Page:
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Scientists discover alarming new effect of plastic pollution in the ocean: '[Things are] rapidly changing'

Plastic trash is acting like a life raft.

Great Pacific Garbage Patch, plastic pollution in the ocean

Photo Credit: iStock

For years, plastic has been building up in the ocean in the Great Pacific Garbage Patch. Now, according to Treehugger, scientists have identified another worrying impact: The garbage is carrying coastal species to new parts of the ocean.

What's happening?

During 2018 and 2019, The Ocean Cleanup visited the Great Pacific Garbage Patch in the North Pacific Subtropical Gyre. This area is surrounded by rotating currents that take up most of the northern Pacific Ocean, Treehugger reports.

According to Treehugger, The Ocean Cleanup collected 105 plastic samples. They were later analyzed by the Floating Ocean Ecosystem (FloatEco) team, made up of researchers from the Smithsonian Environmental Research Center and the University of Hawai'i at Mānoa.

The FloatEco team found that more than 70% of the samples had coastal species like shellfish attached to them, Treehugger says. They found 37 different species normally found only along the shoreline, and the samples contained more coastal species than ones native to the open ocean.

Why does it matter if shellfish are hitching a ride?

Normally, sea creatures that are adapted for life near the shore are stuck in one place. Individuals from species like barnacles and sponges don't tend to move more than a few inches at a time.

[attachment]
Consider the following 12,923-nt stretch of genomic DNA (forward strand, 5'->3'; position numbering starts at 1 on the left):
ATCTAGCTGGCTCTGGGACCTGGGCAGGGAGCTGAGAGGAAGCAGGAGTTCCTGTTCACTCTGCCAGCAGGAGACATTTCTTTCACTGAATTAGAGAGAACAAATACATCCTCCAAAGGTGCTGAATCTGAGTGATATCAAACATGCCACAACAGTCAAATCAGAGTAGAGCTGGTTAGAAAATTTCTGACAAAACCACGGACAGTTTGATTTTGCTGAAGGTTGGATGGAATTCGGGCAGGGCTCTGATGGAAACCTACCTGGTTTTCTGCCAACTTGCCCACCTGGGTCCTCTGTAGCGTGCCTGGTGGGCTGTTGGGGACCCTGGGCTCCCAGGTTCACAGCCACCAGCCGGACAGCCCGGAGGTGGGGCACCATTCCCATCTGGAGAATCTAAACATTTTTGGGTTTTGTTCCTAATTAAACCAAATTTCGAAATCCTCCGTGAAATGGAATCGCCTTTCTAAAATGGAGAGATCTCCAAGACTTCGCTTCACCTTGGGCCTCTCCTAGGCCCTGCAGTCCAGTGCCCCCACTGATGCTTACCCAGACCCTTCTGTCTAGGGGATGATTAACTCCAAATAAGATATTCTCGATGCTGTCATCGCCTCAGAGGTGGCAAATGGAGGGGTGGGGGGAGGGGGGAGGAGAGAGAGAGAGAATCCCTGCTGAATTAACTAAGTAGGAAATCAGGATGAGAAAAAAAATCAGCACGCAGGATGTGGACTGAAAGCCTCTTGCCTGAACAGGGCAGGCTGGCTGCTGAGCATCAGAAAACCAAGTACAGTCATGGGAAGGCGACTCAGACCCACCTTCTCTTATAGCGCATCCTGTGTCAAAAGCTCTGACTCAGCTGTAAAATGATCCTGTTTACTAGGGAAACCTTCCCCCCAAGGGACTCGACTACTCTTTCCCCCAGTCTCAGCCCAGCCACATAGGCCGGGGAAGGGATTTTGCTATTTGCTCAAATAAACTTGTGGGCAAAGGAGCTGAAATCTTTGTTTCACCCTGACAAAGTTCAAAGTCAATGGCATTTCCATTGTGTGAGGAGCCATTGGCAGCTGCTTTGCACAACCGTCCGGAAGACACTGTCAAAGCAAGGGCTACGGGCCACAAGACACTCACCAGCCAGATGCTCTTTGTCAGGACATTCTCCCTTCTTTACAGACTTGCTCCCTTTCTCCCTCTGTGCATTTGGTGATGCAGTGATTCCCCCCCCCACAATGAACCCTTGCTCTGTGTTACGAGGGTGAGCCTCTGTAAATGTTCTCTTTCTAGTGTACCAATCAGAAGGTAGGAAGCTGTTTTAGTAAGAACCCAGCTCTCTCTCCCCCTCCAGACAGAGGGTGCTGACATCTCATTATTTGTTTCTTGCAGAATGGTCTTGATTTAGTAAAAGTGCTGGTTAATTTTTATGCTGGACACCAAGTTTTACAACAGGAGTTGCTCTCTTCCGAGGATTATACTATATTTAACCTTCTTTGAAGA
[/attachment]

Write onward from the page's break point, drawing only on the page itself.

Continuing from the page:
Even as these creatures reproduce, their populations can't spread into deeper waters, colder regions close to the poles, and warmer regions close to the equator, because they can't survive in those environments. The natural ocean conditions around them keep each population isolated in one place.

Now plastic trash is acting like life rafts for these species, carrying them to new places. 

"This discovery suggests that past biogeographical boundaries among marine ecosystems — established for millions of years — are rapidly changing due to floating plastic pollution accumulating in the subtropical gyres," Linsey Haram, research associate at SERC, said in a UH press release.

When species travel to new places like this, they can become invasive — thriving and multiplying so quickly that they damage the existing ecosystem.

What's being done about the problem?

Many organizations are trying to clean up the Great Pacific Garbage Patch. The less plastic there is floating in the ocean, the fewer chances there are for unwanted creatures to hitch a ride.

Individuals can help by correctly disposing of their plastic trash and recycling it when possible so it doesn't end up in the ocean. You can even choose alternatives to plastic products — like using a reusable water bottle instead of single-use ones.

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